thank you for all your precious advices!

Linux support of CUDA is very good.

I currently run CUDA 2.0 with a GTX 280 + GT200 prototype board on RHEL5 x86_64 in one system, and a pair of 8800 GTX cards in another system. (I’m using AMD hardware, so I can’t comment on Intel motherboards.) Just make sure you install one of the supported Linux distributions listed on the CUDA download page.

Get a p43 or p45 chipset - the difference is mostly PCI-Express 2.0 support, which means a hell of a lot faster transfers to/from the CUDA card. If P43/P45 boards are more expensive and you’re really REALLY short on money, I’d take a dual-core instead of the quad. P43 boards shouldn’t be very expensive right now, though.

(If you’re very lucky, you can maybe find a nice used X38 Xeon server board for cheap … that would work nicely, too, with PCI-E 2.0.)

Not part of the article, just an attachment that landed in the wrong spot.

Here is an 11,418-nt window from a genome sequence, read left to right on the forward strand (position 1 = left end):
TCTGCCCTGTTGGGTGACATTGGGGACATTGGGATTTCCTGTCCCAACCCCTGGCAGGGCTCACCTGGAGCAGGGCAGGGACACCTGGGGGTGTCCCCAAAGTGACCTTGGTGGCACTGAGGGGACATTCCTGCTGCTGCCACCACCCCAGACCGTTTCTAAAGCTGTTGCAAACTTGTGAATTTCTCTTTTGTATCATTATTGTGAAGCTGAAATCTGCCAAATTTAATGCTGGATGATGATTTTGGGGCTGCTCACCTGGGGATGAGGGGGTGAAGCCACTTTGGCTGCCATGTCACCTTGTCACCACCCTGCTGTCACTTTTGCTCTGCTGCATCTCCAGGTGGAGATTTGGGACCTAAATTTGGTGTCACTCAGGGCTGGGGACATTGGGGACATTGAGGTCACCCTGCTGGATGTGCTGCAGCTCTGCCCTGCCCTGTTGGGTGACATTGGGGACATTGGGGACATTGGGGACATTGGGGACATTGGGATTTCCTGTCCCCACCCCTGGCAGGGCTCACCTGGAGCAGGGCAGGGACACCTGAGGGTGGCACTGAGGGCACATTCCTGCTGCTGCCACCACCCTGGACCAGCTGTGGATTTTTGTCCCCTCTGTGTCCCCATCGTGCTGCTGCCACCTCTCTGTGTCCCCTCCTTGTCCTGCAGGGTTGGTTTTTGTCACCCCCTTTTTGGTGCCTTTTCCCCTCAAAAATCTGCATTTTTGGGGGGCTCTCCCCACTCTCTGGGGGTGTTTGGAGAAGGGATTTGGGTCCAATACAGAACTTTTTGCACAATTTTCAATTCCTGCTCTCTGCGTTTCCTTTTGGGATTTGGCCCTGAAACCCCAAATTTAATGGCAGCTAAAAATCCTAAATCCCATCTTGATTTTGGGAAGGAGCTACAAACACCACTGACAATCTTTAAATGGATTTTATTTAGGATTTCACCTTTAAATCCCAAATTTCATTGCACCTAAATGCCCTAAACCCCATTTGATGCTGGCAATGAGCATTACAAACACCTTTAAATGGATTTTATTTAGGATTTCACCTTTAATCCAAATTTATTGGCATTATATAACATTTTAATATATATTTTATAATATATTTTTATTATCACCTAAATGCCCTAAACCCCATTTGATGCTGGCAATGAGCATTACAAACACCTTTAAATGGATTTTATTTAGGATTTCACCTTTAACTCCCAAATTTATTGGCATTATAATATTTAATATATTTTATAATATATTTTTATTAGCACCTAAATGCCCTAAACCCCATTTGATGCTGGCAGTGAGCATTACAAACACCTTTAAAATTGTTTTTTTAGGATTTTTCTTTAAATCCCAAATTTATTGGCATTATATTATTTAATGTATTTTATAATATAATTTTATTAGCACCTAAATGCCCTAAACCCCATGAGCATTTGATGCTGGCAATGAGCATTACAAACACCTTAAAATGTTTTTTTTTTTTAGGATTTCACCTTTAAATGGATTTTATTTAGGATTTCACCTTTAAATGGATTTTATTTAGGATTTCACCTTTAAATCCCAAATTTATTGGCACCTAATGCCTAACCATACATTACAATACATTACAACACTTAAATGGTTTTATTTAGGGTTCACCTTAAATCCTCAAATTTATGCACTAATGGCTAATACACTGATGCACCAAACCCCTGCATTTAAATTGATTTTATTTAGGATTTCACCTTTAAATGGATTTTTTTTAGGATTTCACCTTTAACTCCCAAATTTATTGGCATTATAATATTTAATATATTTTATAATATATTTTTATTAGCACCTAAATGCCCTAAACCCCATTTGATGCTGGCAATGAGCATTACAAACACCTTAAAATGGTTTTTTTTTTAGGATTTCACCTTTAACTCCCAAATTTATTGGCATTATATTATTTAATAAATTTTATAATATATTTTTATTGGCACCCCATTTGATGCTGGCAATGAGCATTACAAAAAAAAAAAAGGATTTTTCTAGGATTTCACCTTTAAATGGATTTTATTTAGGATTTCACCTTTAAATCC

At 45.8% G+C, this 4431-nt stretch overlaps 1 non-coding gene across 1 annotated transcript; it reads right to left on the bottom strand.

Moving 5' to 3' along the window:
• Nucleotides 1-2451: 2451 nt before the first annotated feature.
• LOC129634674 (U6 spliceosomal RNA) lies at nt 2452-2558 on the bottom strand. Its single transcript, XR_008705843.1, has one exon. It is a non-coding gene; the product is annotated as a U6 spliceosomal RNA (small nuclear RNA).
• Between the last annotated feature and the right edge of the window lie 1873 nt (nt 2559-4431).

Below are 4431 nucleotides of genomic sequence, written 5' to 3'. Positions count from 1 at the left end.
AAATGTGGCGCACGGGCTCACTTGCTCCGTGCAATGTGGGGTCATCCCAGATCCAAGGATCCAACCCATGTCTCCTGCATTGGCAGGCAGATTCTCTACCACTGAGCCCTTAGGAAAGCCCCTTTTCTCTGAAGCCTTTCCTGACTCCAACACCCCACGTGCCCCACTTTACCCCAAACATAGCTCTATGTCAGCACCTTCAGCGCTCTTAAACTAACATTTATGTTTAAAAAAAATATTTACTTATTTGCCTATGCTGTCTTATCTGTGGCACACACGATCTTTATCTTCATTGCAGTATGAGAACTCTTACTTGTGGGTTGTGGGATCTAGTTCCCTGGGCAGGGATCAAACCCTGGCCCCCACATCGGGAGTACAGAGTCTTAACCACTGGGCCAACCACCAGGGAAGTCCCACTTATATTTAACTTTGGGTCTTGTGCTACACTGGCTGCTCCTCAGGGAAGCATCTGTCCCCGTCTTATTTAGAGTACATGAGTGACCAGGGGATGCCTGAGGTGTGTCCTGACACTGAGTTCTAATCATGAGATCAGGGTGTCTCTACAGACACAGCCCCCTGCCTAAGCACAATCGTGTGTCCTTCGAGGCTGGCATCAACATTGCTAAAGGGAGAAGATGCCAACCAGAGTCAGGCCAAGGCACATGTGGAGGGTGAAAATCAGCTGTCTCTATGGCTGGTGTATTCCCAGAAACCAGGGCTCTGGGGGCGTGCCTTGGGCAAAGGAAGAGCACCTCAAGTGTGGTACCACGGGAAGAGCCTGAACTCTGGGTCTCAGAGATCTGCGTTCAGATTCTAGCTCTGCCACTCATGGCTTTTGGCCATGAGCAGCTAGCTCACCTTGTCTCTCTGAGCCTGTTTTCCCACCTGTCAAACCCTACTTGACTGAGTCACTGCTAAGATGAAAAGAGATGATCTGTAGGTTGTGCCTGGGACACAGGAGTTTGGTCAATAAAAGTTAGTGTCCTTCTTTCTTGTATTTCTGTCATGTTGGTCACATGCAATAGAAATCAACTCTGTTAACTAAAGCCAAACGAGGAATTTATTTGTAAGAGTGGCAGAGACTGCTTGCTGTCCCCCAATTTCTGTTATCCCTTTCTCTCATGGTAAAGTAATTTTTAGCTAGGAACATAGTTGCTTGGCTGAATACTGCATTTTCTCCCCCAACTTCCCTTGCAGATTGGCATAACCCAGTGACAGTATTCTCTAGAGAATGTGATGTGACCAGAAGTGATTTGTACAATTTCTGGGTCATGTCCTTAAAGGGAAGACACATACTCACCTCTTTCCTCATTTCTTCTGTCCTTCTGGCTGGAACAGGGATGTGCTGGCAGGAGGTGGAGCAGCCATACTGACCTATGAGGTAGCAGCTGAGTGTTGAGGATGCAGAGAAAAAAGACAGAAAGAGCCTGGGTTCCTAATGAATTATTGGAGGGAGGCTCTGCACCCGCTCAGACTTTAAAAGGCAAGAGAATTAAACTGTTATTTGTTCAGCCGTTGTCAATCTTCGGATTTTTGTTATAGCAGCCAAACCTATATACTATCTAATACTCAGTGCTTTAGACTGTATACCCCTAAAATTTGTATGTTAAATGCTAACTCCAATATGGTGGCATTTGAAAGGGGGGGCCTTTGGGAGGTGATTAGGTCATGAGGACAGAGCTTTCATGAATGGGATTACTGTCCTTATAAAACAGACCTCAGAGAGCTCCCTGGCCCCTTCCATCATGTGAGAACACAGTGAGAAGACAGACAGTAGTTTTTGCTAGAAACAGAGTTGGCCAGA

Edit - actually, may I suggest you consider getting a G43 or G45 chipset with onboard video? If it costs the same, it may be worth it. That way you can use the CUDA card only for CUDA calculation – Running an X server etc. on the CUDA card slows things down a little bit.

I’m running Linux x86_64 and it’s fine. I still only have an 8800, but AFAIK the G200 cards work just as well under Linux.

Edit 2 - Be careful when choosing the power supply :) Total wattage is not completely enough, the right rails have to be able to supply the right amperage, I believe. Search around the net / these forums.

Yeah sorry you’re right, i forgot the PCI-E 2.0 thank you, i’ll look for a xeon server board!

right, didn’t thought about.